Vilhjalmur Stefansson

"The greatest danger in life is in not taking the adventure." 

Vilhjalmur Stefansson


Vilhjalmur Stefansson, of Icelandic descent, was born in 1879 in Manitoba, Canada. At just one-year-old, he moved along with his family to North Dakota where he spent his childhood. From an early age, adventure and exploration piqued his interest. As a young adult, Steffannson studied at the University of North Dakota and later at the University of Iowa, ultimately continuing his studies as a graduate student studying anthropology at Harvard University. During his time studying at Harvard, he spent two summers in Iceland conducting archaeological research on the Arctic’s Inuit peoples. During this time in Iceland, his fascination with polar exploration ignited. 

These two summers of research in Iceland propelled his passion for the Arctic and exploration, leading him to embark on two expeditions to the Arctic regions of Canada in 1906 and 1912. It was during these expeditions that he gained invaluable exploration experience and knowledge of Inuit culture and practices. His first expedition, from 1906-07, took him to the mouth of the Mackenzie River, where desperate circumstances, and a lack of supplies, led to him living with the Inuits. Here, Stefansson fully immersed himself in the Inuit community: observing and learning their language and culture, and gaining invaluable skills and knowledge. Upon his return, he published accounts of his adventures in the form of journals and books, sharing insights into the ways of the indigenous peoples of the Arctic. Six years later, in 1912, Steffanson set off to the Canadian Arctic again on an expedition fully funded by a Canadian government agency; this expedition was known as the "Canadian Arctic Expedition." This expedition followed the northwestern coast of Canada and spanned four years long. It was during this expedition that, dispite much harship and struggle, he claimed to have discovered a new group of Inuits, "Blond Eskimos.” Characterized by their light skin color, he claimed these newfound Inuits were a “lost tribe” of European dissent. Upon Steffanson’s return to the U.S., his ‘discovery’ spread around the world. 

His relentless pursuit of exploration led him to dream of discovering new lands and Arctic regions, and his successes — and exploitation of Inuits — drove his enormous ego. While returning from his first two expeditions feeling as if there was more to discover, Steffanson continued to dream of further Arctic exploration. Ultimately, Steffansson had astounding contributions to the understanding of the Canadian Arctic: he added over a hundred thousand square miles to the Maps of Northern Canada.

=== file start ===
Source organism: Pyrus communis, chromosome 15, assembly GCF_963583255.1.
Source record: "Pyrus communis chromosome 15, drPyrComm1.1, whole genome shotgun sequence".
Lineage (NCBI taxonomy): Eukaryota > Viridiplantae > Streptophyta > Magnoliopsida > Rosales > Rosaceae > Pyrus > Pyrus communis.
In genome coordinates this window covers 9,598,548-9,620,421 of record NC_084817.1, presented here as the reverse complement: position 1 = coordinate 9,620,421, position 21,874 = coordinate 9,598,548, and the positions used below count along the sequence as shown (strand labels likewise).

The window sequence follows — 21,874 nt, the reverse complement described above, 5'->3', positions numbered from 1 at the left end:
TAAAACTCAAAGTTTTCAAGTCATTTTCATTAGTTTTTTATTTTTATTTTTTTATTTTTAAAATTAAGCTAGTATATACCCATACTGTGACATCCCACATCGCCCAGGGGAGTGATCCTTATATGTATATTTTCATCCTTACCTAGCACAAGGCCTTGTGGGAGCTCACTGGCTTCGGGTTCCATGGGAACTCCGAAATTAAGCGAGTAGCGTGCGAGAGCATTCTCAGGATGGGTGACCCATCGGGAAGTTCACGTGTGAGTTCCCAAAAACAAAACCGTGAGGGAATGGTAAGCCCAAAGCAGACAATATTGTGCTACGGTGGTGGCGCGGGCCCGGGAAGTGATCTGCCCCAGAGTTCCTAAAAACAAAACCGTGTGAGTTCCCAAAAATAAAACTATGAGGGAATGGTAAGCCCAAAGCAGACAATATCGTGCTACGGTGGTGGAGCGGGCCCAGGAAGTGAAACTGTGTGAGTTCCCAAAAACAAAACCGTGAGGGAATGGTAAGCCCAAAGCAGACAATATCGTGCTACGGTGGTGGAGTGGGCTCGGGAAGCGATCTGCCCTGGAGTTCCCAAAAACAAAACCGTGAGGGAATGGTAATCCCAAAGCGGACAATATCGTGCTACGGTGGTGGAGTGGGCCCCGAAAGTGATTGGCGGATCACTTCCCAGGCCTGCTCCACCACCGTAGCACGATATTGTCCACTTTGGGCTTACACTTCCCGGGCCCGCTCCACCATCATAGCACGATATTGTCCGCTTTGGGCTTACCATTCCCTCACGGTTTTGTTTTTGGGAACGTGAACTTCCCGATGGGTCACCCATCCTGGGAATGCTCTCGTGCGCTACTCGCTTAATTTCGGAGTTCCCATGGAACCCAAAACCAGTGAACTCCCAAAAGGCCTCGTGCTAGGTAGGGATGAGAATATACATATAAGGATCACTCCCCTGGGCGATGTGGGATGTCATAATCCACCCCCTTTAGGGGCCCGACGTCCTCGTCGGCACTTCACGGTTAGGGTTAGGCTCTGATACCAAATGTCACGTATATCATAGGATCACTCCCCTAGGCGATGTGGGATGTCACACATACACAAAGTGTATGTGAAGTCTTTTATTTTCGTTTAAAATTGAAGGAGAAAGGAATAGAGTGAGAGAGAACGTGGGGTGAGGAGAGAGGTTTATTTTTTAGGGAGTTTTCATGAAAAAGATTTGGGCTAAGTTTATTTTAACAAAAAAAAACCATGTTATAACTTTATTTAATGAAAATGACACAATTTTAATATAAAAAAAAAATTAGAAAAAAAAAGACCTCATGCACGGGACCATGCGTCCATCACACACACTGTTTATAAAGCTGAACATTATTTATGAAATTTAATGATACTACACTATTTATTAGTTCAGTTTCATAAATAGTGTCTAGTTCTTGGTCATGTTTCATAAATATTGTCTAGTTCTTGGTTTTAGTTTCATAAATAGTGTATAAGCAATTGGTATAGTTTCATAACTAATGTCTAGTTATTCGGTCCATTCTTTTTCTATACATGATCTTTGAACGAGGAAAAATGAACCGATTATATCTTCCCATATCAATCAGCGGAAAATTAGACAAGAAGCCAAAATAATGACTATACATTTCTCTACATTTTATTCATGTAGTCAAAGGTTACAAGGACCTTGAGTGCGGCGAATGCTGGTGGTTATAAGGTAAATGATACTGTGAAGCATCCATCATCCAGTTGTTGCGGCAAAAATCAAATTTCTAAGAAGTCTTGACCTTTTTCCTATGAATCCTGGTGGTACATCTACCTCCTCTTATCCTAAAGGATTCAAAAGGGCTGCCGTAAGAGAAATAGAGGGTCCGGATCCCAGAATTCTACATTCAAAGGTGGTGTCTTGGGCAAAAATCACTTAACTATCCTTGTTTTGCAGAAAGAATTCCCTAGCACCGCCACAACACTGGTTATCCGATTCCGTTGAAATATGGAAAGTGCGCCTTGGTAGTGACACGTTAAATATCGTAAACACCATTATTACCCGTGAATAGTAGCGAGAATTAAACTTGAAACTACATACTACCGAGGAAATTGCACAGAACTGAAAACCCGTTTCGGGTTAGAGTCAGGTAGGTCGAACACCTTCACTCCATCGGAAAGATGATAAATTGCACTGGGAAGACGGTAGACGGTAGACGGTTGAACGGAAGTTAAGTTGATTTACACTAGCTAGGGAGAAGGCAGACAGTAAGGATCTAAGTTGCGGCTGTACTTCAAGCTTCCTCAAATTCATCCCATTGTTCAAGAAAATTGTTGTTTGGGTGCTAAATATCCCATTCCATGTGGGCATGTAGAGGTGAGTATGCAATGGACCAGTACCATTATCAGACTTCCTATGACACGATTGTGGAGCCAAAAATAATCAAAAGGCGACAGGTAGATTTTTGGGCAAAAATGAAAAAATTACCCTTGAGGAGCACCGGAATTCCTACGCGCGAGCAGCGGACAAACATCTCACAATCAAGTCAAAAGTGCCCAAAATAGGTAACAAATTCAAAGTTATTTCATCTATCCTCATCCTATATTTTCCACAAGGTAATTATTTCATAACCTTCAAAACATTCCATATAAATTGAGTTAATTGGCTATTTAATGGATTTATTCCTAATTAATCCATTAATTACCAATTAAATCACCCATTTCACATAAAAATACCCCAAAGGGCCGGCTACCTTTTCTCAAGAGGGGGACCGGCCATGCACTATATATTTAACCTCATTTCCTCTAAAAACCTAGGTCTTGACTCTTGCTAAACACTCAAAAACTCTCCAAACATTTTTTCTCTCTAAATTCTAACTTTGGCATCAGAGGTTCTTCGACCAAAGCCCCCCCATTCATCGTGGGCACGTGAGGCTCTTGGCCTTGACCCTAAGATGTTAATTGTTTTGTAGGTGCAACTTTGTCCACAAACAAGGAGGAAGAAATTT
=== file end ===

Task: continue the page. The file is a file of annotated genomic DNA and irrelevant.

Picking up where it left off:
Vilhjalmur Stefansson and Wrangel Island

Vilhjalmur Stefansson organized and abandoned the disastrous Canadian Arctic Expedition of 1913 to 1916, where survivors eventually reached Wrangel Island, a massive empty Russian island north of Siberia. In September of 1921, after failing to obtain Canadian government support for another official Arctic expedition, Stefansson sent four American men and Inuit Ada Blackjack to sail north, colonize, and claim Wrangel Island (Diubaldo and Kikkert 2007). This small group survived their first winter on the island—overcoming extreme cold, dwindling food supplies, and even a polar bear—and looked forward to the warmer summer months. However, Stefansson could not produce the money from the British government for a relief ship (Webb 1992). He eventually hired Captain Joe Bernard with The Teddy Bear who departed for Wrangel Island in late August 1922, but pack ice in the Russian Arctic blocked the ship from reaching the party of five. While Stefansson reassured the families and press that they need not worry, conditions worsened during the second winter and all four men died, leaving Ada the lone survivor of the expedition (Rowe 2022). 

Works Cited:

Diubaldo, Richard J, and Peter Kikkert. “Vilhjalmur Stefansson.” The Canadian Encyclopedia, February 25, 2007.

Nunatsiaq News. “The Blond Eskimos.” Nunatsiaq News,,and%20spread%20around%20the%20world.

Rowe, Peter. “Vilhjalmur Stefansson, Ada Blackjack and the Canadian Invasion of Russia.” Canadian Geographic, June 15, 2022.

“Vilhjalmur Stefansson | Arctic, Explorer, Adventurer.” Encyclopedia Britannica, 20 July 1998,

Webb, Melody. “Arctic Saga: Vilhjalmur Steffanson’s Attempt to Colonize Wrangel Island.” University of California Press: May 1992.

Stefansson's Documents Related to Wrangel Island